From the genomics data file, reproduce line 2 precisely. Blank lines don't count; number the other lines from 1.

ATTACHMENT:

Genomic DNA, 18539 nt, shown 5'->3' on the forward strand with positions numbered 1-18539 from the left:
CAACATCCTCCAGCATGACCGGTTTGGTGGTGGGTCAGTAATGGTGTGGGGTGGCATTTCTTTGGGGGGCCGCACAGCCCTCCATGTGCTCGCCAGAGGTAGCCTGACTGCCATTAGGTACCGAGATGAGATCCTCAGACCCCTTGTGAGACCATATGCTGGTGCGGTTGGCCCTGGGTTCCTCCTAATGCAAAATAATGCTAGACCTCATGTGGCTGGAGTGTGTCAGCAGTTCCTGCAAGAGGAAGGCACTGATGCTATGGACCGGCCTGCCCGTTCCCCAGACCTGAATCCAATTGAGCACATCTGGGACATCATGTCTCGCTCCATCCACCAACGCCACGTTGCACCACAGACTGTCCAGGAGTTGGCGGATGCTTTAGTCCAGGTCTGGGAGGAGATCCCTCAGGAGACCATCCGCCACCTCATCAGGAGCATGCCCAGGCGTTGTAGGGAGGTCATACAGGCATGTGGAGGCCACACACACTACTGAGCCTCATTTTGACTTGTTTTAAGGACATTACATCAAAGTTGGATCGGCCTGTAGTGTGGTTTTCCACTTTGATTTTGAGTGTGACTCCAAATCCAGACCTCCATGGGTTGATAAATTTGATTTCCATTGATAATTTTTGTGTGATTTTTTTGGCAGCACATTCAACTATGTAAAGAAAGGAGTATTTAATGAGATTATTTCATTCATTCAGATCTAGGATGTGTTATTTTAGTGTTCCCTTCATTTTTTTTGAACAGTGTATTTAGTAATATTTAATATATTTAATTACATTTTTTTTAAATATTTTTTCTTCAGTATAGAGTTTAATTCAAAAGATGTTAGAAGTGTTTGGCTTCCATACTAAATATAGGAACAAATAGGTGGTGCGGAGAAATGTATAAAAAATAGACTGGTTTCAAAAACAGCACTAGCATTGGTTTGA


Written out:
CAACATCCTCCAGCATGACCGGTTTGGTGGTGGGTCAGTAATGGTGTGGGGTGGCATTTCTTTGGGGGGCCGCACAGCCCTCCATGTGCTCGCCAGAGGTAGCCTGACTGCCATTAGGTACCGAGATGAGATCCTCAGACCCCTTGTGAGACCATATGCTGGTGCGGTTGGCCCTGGGTTCCTCCTAATGCAAAATAATGCTAGACCTCATGTGGCTGGAGTGTGTCAGCAGTTCCTGCAAGAGGAAGGCACTGATGCTATGGACCGGCCTGCCCGTTCCCCAGACCTGAATCCAATTGAGCACATCTGGGACATCATGTCTCGCTCCATCCACCAACGCCACGTTGCACCACAGACTGTCCAGGAGTTGGCGGATGCTTTAGTCCAGGTCTGGGAGGAGATCCCTCAGGAGACCATCCGCCACCTCATCAGGAGCATGCCCAGGCGTTGTAGGGAGGTCATACAGGCATGTGGAGGCCACACACACTACTGAGCCTCATTTTGACTTGTTTTAAGGACATTACATCAAAGTTGGATCGGCCTGTAGTGTGGTTTTCCACTTTGATTTTGAGTGTGACTCCAAATCCAGACCTCCATGGGTTGATAAATTTGATTTCCATTGATAATTTTTGTGTGATTTTTTTGGCAGCACATTCAACTATGTAAAGAAAGGAGTATTTAATGAGATTATTTCATTCATTCAGATCTAGGATGTGTTATTTTAGTGTTCCCTTCATTTTTTTTGAACAGTGTATTTAGTAATATTTAATATATTTAATTACATTTTTTTTAAATATTTTTTCTTCAGTATAGAGTTTAATTCAAAAGATGTTAGAAGTGTTTGGCTTCCATACTAAATATAGGAACAAATAGGTGGTGCGGAGAAATGTATAAAAAATAGACTGGTTTCAAAAACAGCACTAGCATTGGTTTGA